International oil companies operating in Kazakhstan, Central Asia's biggest energy producer, are facing an increasingly adverse investment climate. In a bid to loosen the grip of foreign firms on oil and gas projects, the Kazakh government is enlisting an arsenal of regulatory measures, including tax claims, reinstated oil tax duties and production quotas.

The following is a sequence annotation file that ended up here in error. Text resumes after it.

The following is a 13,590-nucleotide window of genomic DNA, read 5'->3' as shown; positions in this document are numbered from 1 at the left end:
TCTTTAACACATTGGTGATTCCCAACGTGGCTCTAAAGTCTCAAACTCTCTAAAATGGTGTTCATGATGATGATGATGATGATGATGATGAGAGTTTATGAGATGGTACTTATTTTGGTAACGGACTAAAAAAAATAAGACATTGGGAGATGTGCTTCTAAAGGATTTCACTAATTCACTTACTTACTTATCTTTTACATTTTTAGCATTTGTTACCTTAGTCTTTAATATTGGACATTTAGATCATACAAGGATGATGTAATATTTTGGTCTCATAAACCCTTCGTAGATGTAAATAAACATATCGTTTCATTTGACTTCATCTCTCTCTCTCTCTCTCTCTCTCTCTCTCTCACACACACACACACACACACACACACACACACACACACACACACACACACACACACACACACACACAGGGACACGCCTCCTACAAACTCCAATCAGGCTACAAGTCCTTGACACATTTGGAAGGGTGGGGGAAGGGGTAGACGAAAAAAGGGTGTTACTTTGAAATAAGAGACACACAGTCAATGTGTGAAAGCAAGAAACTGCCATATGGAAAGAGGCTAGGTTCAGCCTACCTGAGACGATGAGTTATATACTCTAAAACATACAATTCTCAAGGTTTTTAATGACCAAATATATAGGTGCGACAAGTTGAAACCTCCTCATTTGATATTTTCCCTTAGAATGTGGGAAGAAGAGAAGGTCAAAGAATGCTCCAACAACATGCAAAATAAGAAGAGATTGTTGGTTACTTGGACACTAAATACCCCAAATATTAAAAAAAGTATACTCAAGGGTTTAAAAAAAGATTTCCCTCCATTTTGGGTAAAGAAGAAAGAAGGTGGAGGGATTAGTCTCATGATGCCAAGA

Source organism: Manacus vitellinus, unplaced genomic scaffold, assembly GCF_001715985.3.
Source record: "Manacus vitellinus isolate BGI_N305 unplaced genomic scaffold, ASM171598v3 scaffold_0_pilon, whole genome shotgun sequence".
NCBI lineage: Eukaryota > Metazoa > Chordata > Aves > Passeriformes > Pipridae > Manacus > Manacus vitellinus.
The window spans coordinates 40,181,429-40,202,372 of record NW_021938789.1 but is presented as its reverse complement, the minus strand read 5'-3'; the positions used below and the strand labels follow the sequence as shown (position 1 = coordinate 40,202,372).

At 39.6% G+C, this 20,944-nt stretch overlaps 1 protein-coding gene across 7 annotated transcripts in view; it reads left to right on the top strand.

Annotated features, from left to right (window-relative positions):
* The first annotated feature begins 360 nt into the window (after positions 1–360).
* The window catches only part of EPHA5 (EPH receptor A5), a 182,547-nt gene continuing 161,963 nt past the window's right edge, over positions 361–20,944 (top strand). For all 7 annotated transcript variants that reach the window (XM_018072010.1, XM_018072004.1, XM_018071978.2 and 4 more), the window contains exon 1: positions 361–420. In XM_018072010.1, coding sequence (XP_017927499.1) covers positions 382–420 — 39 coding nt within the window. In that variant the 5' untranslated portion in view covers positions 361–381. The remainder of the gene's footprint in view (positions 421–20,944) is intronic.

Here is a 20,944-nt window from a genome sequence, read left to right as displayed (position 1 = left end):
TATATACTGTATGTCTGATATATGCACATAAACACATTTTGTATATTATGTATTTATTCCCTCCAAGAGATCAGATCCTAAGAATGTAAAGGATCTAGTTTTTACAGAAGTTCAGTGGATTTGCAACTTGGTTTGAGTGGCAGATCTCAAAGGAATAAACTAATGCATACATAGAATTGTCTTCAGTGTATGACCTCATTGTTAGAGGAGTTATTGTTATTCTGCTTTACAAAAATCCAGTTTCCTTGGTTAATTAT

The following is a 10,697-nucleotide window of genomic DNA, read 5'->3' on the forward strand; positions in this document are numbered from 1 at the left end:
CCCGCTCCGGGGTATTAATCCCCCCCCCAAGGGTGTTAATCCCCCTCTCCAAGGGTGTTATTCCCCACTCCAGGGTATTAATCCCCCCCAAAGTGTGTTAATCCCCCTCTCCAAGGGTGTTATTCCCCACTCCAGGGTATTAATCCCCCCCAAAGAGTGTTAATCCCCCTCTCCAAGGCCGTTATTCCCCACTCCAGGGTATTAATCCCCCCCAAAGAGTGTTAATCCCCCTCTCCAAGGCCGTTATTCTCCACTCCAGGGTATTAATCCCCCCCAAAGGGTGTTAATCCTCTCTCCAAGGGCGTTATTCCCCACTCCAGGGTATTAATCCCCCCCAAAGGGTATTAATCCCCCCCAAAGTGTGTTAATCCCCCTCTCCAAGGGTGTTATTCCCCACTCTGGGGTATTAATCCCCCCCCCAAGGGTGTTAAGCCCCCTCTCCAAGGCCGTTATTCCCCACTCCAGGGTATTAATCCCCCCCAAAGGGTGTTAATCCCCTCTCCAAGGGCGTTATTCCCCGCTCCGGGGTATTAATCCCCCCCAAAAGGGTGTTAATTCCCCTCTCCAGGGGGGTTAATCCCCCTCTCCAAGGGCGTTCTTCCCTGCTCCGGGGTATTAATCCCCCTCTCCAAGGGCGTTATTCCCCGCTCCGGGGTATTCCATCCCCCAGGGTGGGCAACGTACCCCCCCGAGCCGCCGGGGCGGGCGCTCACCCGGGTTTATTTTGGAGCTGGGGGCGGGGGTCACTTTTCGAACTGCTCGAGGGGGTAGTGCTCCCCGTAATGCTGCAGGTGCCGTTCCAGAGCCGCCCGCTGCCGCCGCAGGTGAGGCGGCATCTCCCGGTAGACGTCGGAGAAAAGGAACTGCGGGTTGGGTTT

International oil companies have seen their dominance over global hydrocarbon reserves eroded in recent decades. Today, around 80% of total oil reserves are in the hands of state-backed energy companies, and corruption, the rise of resource nationalism and China's ongoing hunt for energy assets are threatening to back oil majors further away from cheap and easily accessible energy supplies.
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